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Subject: RE: ebXML metamodel write-up

Karsten et al,

>I have written all of the above up in the attached document, and
>would like to request that this document become part of our next release of
>the BP specification and/or part of the architecture specification.

I like your document very much, but some details need work.
The Resources and Contracts package is not linked or used 
in the places it should be used, and one important use (templates 
or patterns) is not listed or explained.

1. Resources and Contracts are the stereotypes or abstractions
classifying BusinessInformation and Core Components.  So there
should be a described link between R&C & BI packages.
Scott Nieman recently discussed this usage in a comment
to Paul Levine following TMWG:
"Anything can be placed in a repository, however, there MUST be a
classification scheme to properly register "it", or you will never be able
to find it."  
The Resources & Contracts package should contain classifications
of the larger core components; Markets & Parties some more.  
One classification that we may need to add is Location; another
might be something like Quantification.  What's needed will
depend on the incoming core components, so new classifications
may be required as repositories evolve.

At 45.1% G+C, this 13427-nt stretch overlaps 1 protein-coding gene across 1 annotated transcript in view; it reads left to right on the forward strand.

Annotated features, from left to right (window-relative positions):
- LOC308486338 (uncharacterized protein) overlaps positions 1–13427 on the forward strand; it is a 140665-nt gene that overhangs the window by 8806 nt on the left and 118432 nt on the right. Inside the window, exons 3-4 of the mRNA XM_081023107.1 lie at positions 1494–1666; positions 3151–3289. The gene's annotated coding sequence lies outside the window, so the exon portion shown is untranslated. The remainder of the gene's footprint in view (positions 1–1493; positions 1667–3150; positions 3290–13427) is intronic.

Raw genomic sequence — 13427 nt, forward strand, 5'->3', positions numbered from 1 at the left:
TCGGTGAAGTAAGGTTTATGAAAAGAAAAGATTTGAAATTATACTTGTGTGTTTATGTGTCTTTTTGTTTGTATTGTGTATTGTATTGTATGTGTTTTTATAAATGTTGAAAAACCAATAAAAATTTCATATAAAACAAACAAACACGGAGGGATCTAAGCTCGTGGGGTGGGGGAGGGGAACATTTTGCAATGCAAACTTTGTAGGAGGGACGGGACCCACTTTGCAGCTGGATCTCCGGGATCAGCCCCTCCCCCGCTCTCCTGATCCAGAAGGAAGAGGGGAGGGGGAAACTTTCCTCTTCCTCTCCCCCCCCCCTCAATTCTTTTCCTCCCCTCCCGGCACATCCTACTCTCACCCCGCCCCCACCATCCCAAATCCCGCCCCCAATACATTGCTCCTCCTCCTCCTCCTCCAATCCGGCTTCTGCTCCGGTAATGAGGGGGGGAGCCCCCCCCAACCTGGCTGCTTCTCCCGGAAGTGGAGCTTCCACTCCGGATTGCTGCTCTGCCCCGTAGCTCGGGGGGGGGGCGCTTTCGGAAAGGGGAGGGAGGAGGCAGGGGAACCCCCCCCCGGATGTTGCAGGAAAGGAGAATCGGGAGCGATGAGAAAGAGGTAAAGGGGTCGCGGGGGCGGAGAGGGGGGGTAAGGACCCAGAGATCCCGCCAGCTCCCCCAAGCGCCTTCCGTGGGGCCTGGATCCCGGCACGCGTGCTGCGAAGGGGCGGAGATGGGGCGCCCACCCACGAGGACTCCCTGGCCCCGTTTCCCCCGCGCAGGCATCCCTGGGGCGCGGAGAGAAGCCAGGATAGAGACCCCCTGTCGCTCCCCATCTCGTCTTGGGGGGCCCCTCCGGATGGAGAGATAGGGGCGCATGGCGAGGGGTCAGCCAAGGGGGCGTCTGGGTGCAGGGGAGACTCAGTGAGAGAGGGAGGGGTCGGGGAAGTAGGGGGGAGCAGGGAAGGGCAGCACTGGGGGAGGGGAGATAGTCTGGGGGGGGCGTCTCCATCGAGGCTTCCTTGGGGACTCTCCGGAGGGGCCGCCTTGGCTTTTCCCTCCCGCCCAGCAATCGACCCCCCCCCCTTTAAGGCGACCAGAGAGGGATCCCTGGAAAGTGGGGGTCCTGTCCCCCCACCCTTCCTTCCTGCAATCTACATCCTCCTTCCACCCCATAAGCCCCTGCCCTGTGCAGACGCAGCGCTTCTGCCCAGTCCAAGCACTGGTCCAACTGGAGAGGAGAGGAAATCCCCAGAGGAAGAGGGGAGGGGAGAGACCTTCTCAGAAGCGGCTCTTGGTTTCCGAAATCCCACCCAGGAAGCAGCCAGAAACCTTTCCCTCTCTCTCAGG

2. Also, Markets and Parties offer EconomicResourceTypes, so there
should be a described link between M&P and R&C.

_Templates or Patterns_ (I use Template, Jim Clark uses Patterns):
Re-usable configurations of classified objects can be provided
for many common situations that will greatly speed the design
of business process models.  For example, Jim Clark provided
a set of patterns for commercial transactions that were 
incorporated into the TMWG document.  The retail industry
GCI project had spent many days creating a model that would
have taken minutes had Jim's patterns been available to them.
Likewise, Bill McCarthy and I are working on templates for
both simple and contractual commercial exchanges.
Templates or patterns must be based on higher-level abstractions,
e.g. metamodels, and then instantiated with members of
concrete classes.  
The exchange templates will use stereotypes or abstract 
superclasses from the Resources and Contracts package.

Your "Use...Evolution" section should describe the use of
templates or patterns (and yes, we should decide on a 
common term) to define their B2B processes more
efficiently and correctly.  It is very common, and I saw
yet another demonstration last week, for experienced
business models to take days to model even simple
processes.  Templates or patterns can reduce this
time and confusion significantly.  

Design patterns have proven their value in the programming
arena; XML patterns are starting to take shape; commerce
patterns are next, and they are already starting to emerge 
from the TMWG and ebXML efforts.

Bob Haugen

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